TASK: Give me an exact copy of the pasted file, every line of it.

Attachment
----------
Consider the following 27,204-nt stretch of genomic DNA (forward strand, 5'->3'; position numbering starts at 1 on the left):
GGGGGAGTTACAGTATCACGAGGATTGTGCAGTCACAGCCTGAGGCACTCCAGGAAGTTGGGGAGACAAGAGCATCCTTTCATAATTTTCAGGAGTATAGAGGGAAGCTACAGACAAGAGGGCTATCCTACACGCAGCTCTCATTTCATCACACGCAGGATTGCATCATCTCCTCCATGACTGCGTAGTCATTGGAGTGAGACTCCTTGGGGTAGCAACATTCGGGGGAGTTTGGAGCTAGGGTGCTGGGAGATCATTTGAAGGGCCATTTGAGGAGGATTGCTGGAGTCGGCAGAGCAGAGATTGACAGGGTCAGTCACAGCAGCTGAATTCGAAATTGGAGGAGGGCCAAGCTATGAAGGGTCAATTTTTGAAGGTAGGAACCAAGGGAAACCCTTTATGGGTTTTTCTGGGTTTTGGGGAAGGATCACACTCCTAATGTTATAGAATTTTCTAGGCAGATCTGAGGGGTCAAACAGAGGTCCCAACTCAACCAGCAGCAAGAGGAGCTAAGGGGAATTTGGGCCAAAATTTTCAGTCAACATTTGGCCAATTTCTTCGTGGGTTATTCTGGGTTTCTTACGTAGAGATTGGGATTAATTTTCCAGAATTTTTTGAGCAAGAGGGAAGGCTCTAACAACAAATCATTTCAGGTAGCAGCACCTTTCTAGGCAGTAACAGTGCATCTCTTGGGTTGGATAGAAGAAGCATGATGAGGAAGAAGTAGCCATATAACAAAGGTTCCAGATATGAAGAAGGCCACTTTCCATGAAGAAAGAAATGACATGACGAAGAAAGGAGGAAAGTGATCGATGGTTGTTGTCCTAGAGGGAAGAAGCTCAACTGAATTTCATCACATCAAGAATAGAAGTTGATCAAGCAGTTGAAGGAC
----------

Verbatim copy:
Consider the following 27,204-nt stretch of genomic DNA (forward strand, 5'->3'; position numbering starts at 1 on the left):
GGGGGAGTTACAGTATCACGAGGATTGTGCAGTCACAGCCTGAGGCACTCCAGGAAGTTGGGGAGACAAGAGCATCCTTTCATAATTTTCAGGAGTATAGAGGGAAGCTACAGACAAGAGGGCTATCCTACACGCAGCTCTCATTTCATCACACGCAGGATTGCATCATCTCCTCCATGACTGCGTAGTCATTGGAGTGAGACTCCTTGGGGTAGCAACATTCGGGGGAGTTTGGAGCTAGGGTGCTGGGAGATCATTTGAAGGGCCATTTGAGGAGGATTGCTGGAGTCGGCAGAGCAGAGATTGACAGGGTCAGTCACAGCAGCTGAATTCGAAATTGGAGGAGGGCCAAGCTATGAAGGGTCAATTTTTGAAGGTAGGAACCAAGGGAAACCCTTTATGGGTTTTTCTGGGTTTTGGGGAAGGATCACACTCCTAATGTTATAGAATTTTCTAGGCAGATCTGAGGGGTCAAACAGAGGTCCCAACTCAACCAGCAGCAAGAGGAGCTAAGGGGAATTTGGGCCAAAATTTTCAGTCAACATTTGGCCAATTTCTTCGTGGGTTATTCTGGGTTTCTTACGTAGAGATTGGGATTAATTTTCCAGAATTTTTTGAGCAAGAGGGAAGGCTCTAACAACAAATCATTTCAGGTAGCAGCACCTTTCTAGGCAGTAACAGTGCATCTCTTGGGTTGGATAGAAGAAGCATGATGAGGAAGAAGTAGCCATATAACAAAGGTTCCAGATATGAAGAAGGCCACTTTCCATGAAGAAAGAAATGACATGACGAAGAAAGGAGGAAAGTGATCGATGGTTGTTGTCCTAGAGGGAAGAAGCTCAACTGAATTTCATCACATCAAGAATAGAAGTTGATCAAGCAGTTGAAGGAC